Curfew Ends Dec. 21
The curfew went into effect Nov. 21 and runs through Dec. 21 and is in effect so long as a county is in the State’s Tier One — Purple lockdowns.
“The virus,” Gov. Newsom said, “is spreading at a pace we haven’t seen since the start of this pandemic and the next several days and weeks will be critical to stop the surge. We are sounding the alarm. It is crucial that we act to decrease transmission and slow hospitalizations before the death count surges. We’ve done it before and we must do it again.”
Gov. Newsom was in quarantine himself after he claimed his children were exposed to a highway patrol officer who tested positive for COVID-19.
The CHP provides personal protection for the State’s First Family.
This came just a few days after Newsom, his family and numerous others were filmed having a big dinner party at the French Laundry restaurant in Napa, while breaking all of the pandemic orders and restrictions on mask wearing and social distancing that he’s instituted on everyone in the state.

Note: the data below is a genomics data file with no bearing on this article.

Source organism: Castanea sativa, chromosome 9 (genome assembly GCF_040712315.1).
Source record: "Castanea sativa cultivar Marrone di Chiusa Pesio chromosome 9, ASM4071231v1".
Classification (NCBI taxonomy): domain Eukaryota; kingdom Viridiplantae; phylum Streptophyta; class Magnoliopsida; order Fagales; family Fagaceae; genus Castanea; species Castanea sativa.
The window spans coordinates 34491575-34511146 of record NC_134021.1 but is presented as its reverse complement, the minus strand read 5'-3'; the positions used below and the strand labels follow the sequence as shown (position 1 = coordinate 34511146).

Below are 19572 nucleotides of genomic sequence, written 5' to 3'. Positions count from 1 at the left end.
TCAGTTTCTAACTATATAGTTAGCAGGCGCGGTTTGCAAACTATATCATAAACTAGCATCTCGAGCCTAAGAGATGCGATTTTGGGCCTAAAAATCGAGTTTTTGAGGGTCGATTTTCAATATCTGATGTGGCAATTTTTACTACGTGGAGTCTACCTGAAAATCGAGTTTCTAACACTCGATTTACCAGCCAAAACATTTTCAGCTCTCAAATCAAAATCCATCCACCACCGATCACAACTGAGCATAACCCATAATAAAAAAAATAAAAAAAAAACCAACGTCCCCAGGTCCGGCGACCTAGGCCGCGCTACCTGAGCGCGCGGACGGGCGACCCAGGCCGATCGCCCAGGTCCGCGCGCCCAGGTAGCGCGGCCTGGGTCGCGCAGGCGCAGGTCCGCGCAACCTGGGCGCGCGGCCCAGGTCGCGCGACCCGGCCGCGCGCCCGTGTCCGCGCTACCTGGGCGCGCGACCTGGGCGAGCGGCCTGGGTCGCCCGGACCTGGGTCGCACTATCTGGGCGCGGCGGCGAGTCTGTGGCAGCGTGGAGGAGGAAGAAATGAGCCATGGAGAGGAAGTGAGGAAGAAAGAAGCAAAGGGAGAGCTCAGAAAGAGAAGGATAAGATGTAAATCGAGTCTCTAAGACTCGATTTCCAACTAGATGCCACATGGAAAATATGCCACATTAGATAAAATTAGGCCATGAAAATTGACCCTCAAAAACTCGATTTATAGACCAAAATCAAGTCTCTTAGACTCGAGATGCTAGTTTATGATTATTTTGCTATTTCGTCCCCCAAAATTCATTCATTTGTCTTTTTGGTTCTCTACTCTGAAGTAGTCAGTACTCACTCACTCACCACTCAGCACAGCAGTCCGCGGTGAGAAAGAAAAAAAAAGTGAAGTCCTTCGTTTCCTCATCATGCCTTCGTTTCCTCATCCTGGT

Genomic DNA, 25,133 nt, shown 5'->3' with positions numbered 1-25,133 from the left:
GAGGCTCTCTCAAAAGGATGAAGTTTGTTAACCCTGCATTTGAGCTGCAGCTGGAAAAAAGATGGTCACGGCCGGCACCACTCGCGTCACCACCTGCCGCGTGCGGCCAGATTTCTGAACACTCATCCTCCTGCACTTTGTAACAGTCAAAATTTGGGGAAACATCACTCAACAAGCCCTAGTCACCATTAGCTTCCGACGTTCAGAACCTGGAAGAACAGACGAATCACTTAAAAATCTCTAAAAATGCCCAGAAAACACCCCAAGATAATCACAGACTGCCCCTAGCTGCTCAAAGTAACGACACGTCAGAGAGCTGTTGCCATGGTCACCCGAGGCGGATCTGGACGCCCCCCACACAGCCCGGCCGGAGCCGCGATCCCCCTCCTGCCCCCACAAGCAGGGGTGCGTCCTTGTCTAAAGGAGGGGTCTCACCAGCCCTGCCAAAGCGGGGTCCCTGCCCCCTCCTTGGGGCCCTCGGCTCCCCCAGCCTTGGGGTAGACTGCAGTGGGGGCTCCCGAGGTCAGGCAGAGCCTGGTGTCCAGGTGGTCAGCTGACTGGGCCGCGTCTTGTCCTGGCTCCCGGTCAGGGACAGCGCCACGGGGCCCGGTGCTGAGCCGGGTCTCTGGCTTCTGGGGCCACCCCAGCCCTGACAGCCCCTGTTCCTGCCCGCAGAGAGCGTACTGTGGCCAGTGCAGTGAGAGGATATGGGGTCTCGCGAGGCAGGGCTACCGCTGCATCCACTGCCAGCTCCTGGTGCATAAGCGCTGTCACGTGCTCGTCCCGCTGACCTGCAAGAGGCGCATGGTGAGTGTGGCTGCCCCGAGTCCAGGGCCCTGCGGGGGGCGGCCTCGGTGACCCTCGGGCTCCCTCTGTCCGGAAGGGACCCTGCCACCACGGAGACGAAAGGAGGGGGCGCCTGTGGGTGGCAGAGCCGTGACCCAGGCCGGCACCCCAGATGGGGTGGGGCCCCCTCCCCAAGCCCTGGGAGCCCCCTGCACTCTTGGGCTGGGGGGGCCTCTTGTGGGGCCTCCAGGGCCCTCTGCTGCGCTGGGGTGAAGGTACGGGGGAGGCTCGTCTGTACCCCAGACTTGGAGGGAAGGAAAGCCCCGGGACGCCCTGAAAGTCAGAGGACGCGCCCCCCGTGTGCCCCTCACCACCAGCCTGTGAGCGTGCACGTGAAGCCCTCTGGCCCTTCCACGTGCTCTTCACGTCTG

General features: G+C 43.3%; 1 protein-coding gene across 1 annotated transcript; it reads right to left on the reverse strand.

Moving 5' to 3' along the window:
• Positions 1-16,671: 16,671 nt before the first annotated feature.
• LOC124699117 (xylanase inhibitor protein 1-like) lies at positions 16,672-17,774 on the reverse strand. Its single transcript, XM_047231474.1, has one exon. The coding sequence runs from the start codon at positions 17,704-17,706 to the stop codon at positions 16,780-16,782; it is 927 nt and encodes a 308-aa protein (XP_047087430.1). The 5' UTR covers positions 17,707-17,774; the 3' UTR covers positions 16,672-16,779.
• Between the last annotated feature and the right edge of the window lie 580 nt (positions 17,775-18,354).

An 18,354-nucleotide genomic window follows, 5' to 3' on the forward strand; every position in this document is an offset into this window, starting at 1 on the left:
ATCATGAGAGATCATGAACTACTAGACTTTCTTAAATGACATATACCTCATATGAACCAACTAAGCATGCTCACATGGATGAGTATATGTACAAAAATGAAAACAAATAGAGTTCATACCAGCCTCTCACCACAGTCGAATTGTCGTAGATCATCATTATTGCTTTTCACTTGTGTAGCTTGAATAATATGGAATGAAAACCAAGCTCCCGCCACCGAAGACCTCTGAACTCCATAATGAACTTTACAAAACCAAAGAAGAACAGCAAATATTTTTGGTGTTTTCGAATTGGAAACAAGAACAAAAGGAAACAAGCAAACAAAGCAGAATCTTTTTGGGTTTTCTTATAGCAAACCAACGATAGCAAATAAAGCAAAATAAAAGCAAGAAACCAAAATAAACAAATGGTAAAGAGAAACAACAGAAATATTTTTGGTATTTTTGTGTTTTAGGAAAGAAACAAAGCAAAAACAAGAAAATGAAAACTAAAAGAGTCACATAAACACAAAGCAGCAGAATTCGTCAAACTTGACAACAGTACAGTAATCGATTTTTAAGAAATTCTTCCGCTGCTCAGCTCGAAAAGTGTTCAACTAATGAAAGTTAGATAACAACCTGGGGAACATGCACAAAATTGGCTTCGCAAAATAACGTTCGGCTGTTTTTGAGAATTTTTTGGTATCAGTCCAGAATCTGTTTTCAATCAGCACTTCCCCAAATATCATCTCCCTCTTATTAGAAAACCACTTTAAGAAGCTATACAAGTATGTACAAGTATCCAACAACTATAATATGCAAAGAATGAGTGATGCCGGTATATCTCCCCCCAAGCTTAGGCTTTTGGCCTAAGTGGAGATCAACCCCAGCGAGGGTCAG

Though Newsom apologized, his scofflaw attitude of the rules has landed him in hot water, even as a petition drive to recall and remove him from office gains momentum.
On Nov. 23, Gov. Newsom and the State Health Department placed 94% of the state’s population under the Purple Tier, which has the strictest restrictions of the four categories under the “Blueprint for a Safer Economy.”
The curfew applies to San Luis Obispo County, which dropped into the Purple Tier after its case numbers jumped since the start of November.
Facemasks Ordered Worn
With this stepped-up campaign to fight the virus, the State is also ordering everyone to wear a facemask, “whenever outside their homes.”
California, Oregon and Washington, also issued travel advisories, requiring anyone who enters their three states to “self-quarantine” to slow the spread of the virus.
This travel ban coincided with guidelines being issued for how to celebrate Thanksgiving that discouraged gathering with anyone outside the immediate household on the day traditionally celebrated by gathering with family and loved ones to give thanks and share a hearty meal.